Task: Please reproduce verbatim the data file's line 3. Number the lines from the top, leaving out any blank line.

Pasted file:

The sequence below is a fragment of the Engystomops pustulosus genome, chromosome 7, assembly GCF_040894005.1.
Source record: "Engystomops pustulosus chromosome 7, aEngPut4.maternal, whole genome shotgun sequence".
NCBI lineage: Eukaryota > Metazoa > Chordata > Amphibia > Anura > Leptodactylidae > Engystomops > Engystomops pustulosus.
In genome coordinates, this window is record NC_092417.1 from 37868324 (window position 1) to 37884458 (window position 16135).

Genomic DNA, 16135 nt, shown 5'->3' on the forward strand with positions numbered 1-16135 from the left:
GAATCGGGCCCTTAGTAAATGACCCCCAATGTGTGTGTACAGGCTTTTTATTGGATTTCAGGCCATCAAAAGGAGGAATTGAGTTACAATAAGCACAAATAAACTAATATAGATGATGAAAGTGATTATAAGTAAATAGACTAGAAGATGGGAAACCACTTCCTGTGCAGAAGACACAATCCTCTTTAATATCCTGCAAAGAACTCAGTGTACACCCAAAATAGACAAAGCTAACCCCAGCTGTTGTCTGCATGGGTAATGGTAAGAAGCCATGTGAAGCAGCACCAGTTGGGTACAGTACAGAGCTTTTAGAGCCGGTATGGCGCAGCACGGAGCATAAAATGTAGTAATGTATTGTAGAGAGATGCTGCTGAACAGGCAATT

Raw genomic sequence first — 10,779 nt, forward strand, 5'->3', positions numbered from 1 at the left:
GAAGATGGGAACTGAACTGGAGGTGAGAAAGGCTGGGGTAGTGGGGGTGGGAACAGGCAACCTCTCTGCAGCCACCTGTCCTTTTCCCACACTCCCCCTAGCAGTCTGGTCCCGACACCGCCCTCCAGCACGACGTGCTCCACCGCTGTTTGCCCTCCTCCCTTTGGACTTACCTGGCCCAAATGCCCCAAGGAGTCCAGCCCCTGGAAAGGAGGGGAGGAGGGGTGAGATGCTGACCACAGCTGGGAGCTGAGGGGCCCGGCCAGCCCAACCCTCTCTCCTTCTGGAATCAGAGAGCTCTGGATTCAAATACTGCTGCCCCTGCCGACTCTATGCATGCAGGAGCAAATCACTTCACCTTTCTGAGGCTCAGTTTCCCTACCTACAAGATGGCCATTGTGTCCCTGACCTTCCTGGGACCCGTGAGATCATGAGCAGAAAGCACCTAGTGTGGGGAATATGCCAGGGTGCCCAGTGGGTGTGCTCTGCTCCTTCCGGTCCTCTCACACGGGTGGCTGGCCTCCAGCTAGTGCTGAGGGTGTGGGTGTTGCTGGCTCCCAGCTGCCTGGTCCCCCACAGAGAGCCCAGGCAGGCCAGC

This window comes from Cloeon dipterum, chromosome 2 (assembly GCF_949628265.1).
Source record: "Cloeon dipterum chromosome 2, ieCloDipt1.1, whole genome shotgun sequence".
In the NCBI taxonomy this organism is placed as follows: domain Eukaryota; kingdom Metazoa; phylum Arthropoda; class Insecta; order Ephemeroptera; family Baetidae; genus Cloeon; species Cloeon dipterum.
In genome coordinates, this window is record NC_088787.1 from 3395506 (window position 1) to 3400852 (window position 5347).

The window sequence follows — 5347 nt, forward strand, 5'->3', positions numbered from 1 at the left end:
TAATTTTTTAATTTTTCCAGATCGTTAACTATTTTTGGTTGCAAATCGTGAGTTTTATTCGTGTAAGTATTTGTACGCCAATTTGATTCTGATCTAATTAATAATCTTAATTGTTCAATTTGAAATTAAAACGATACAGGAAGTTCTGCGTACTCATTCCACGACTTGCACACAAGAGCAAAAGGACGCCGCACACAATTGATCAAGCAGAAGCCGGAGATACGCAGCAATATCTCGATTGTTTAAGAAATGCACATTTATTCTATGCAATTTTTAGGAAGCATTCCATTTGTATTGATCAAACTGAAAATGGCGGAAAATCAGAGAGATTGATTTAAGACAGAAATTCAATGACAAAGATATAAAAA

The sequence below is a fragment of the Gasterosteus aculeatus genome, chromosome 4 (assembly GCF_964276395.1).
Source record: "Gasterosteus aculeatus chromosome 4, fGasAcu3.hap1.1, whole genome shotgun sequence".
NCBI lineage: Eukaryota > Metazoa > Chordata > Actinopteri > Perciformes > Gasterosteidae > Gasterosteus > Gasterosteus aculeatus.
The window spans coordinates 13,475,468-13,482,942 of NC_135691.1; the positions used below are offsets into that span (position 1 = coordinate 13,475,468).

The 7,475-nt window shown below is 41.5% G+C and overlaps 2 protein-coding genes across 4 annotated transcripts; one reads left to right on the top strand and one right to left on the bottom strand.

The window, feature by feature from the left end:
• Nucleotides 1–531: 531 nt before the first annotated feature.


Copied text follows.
NCBI lineage: Eukaryota > Metazoa > Chordata > Amphibia > Anura > Leptodactylidae > Engystomops > Engystomops pustulosus.